Schuetz mystified at threat to fire Dunch
The Bermuda Casino Gaming Commission should not have to worry about keeping politicians happy, its executive director Richard Schuetz said yesterday.
Mr Schuetz said he was mystified at tourism minister Jamahl Simmons’ threat to fire Alan Dunch as chairman of the commission.
Mr Simmons claimed Mr Dunch’s public statements were “not in the best interests of the Government” and that his conduct had been “in breach of international standards” of similar commissions.
The Royal Gazette reported yesterday that Mr Simmons had called on Mr Dunch to resign three times in the past three months.
The latest call came last Friday, just after Mr Dunch publicly questioned the intentions of MM&I, the firm involved in a controversial bid for a government gaming contract worth tens of millions of dollars a year.
Mr Simmons, who has refused to say whether the Progressive Labour Party government is in talks with MM&I, did not specify how Mr Dunch’s comments were not in government’s interest, nor what international standards Mr Dunch had breached.
Mr Schuetz, a member of the International Association of Gaming Regulators who has worked as a commissioner in a string of US states, said: “There are a great many countries in the world where questioning the government can get you in jail, so I am unclear of what international standard is being discussed.
“In California, I would take on a licence applicant that may have been a great friend or financial supporter of the governor, and that did not bother me one bit.
“I was also critical of the government in many instances in California. This ability to serve the law is of critical importance, and it was much more important to serve the law than to worry about keeping some politician happy.”
Asked if he was aware of anything that Mr Dunch has done that could be considered in breach of international standards, Mr Schuetz said: “International standards is a reasonably vague term in that the world is a very big place with some democratic nations and some authoritarian regimes, and all kinds of things in between. I suppose one could shop around the world for the answer they wanted.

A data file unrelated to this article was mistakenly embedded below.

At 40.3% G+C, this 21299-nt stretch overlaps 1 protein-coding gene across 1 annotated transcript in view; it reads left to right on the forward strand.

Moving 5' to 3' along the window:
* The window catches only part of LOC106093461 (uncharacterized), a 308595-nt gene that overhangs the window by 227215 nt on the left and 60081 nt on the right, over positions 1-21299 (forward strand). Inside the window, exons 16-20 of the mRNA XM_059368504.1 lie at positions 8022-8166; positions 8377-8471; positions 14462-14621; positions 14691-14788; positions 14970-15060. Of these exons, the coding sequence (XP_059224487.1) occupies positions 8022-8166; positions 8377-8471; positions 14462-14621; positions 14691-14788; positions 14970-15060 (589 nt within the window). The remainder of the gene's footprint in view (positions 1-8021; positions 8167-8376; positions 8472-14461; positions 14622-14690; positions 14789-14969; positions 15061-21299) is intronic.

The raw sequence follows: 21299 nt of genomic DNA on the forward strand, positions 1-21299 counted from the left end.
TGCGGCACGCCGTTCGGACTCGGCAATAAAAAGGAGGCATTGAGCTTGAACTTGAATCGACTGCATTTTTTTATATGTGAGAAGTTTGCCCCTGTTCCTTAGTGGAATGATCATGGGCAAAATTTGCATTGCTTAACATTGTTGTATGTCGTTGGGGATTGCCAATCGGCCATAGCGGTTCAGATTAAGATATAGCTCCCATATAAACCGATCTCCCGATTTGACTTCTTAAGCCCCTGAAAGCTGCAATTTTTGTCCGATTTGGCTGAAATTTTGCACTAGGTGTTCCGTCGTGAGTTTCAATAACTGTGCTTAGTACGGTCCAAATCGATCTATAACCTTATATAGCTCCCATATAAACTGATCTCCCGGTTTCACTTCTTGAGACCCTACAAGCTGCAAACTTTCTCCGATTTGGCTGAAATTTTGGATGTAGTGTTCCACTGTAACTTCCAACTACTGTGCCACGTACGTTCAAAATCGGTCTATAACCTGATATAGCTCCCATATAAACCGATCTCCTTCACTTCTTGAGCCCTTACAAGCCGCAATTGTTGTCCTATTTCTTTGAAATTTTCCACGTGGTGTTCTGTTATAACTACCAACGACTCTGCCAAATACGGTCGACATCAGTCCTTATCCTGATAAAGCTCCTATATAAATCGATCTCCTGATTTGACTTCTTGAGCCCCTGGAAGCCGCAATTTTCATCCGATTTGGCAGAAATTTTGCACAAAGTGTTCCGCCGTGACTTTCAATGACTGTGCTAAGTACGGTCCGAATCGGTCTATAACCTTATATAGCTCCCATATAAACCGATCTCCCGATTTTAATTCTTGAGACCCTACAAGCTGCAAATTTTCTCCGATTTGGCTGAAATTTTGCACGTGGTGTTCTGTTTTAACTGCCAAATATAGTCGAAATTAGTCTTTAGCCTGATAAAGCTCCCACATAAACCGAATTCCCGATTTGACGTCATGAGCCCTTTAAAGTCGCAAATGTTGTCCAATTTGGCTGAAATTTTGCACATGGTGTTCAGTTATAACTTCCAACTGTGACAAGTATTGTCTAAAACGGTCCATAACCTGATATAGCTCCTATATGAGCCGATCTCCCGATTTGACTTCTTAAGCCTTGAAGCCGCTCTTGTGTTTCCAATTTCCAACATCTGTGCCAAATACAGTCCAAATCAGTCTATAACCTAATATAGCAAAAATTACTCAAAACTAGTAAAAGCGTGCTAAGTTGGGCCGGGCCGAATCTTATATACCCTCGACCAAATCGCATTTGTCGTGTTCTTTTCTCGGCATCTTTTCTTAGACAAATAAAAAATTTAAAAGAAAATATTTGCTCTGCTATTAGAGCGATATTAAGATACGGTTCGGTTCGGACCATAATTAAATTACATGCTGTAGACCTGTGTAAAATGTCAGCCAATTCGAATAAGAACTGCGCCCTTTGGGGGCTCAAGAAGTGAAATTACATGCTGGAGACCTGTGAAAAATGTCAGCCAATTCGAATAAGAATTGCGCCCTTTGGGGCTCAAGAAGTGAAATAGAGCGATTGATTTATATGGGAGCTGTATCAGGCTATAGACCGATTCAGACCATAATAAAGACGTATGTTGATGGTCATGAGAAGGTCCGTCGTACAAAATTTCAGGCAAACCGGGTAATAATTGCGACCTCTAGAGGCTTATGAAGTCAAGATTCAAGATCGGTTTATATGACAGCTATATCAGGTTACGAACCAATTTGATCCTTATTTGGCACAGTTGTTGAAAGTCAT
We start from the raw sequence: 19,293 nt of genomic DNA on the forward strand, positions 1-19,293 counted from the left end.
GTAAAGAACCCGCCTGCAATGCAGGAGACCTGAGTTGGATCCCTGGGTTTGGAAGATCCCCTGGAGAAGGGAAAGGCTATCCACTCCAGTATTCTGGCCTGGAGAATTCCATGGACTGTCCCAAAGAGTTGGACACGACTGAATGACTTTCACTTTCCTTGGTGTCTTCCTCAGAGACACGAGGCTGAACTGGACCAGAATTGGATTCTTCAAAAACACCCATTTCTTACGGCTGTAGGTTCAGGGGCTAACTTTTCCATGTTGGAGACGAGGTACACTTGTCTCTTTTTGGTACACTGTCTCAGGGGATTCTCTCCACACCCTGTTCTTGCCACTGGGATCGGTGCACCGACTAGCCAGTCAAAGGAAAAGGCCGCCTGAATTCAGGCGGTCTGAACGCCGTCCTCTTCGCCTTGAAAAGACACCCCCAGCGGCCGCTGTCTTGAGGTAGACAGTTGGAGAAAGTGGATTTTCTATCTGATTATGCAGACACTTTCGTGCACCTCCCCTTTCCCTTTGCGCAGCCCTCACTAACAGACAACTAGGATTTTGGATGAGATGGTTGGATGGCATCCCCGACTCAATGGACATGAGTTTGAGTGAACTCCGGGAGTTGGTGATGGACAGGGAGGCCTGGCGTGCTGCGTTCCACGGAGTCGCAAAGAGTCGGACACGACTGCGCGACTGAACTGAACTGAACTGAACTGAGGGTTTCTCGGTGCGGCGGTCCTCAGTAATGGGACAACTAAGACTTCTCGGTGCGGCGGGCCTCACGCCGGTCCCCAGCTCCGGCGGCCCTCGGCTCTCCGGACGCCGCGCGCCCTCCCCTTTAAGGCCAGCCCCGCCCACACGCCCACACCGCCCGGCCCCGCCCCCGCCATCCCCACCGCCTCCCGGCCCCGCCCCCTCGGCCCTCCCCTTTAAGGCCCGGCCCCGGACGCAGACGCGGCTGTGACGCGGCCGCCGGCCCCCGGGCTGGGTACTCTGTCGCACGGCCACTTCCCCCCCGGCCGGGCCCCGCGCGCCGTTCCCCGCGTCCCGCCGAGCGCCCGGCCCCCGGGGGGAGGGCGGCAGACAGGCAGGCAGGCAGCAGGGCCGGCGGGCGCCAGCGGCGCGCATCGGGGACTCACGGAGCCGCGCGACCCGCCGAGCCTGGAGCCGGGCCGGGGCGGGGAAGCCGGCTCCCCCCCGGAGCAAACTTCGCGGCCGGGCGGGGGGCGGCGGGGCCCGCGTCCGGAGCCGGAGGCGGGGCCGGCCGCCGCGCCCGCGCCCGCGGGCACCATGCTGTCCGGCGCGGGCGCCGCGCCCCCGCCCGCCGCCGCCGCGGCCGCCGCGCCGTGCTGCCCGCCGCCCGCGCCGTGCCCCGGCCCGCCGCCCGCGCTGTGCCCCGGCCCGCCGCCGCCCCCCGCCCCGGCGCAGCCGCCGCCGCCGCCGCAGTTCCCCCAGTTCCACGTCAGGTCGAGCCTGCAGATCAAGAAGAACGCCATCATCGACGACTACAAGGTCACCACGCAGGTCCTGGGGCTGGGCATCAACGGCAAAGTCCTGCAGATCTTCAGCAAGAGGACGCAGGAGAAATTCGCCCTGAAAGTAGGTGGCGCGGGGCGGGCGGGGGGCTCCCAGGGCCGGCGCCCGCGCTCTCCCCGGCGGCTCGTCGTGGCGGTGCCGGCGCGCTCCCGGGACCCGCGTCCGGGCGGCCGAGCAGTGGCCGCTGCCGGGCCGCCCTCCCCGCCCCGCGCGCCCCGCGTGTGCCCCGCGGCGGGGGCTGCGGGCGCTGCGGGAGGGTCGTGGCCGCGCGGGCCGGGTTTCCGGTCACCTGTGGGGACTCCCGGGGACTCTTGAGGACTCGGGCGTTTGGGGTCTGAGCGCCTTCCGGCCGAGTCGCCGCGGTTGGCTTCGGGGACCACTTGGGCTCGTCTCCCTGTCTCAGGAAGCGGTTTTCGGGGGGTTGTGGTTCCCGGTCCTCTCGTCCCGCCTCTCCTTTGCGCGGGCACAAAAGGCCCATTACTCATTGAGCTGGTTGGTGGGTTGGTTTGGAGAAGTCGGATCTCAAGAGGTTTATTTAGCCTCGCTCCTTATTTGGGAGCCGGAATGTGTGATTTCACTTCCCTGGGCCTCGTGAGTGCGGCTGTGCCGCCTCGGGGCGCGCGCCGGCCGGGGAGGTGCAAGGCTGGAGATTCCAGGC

“What is important to understand is that our Act addresses the issues that can result in disqualification of a member, and it has nothing to do with being in breach of international standards.
“It is unclear why the minister would try and disqualify Mr Dunch apparently using some other country’s laws. Our Act does not state that he has to be in compliance with someone’s notion of an international standard. The law seems very plain and simple in Bermuda.”
According to the Casino Gaming Act 2014, members can be disqualified from the commission if they are incapable of managing their affairs, or for bankruptcy reasons, or if they are convicted of a dishonesty offence.
Mr Dunch, whose contract expires in May 2019, said earlier he had no intention of resigning and did not believe there was any statutory basis to remove him.
Mr Schuetz said it was normal practice for a gaming commission chairman to be a statutory appointment.
He said: “In the US, it is quite common, and the whole point is to maintain a strong degree of independence for the commission.
“When I was a commissioner in California, it was against the law for the government to interfere with the operation of the commission, and there were strict rules regarding the process that had to be followed to remove a member. This is true in most states.”
In a special report last Wednesday, this newspaper revealed MM&I stands to net tens of millions of dollars a year if it is given the contract to provide a cashless gaming network management system for any casinos that open on the island.
The gaming commission has warned the deal could damage Bermuda’s financial reputation and highlighted that people associated with its partner firm, Banyan Gaming, have surrendered their gaming licences in major gambling jurisdictions in the United States.
MM&I reached an agreement with the One Bermuda Alliance government while Mark Pettingill, who represents MM&I, and Mr Pettingill’s business partner, the late Shawn Crockwell, were both in Cabinet.
The memorandum of understanding was terminated by the OBA in July 2016 following advice from the gaming commission.
In the following months, Mr Dunch publicly locked horns over casino licence fees with Mr Pettingill and Mr Crockwell, as well as Zane DeSilva, now a PLP Cabinet minister, who helped organise a public gaming forum in which Banyan representatives were introduced as experts.
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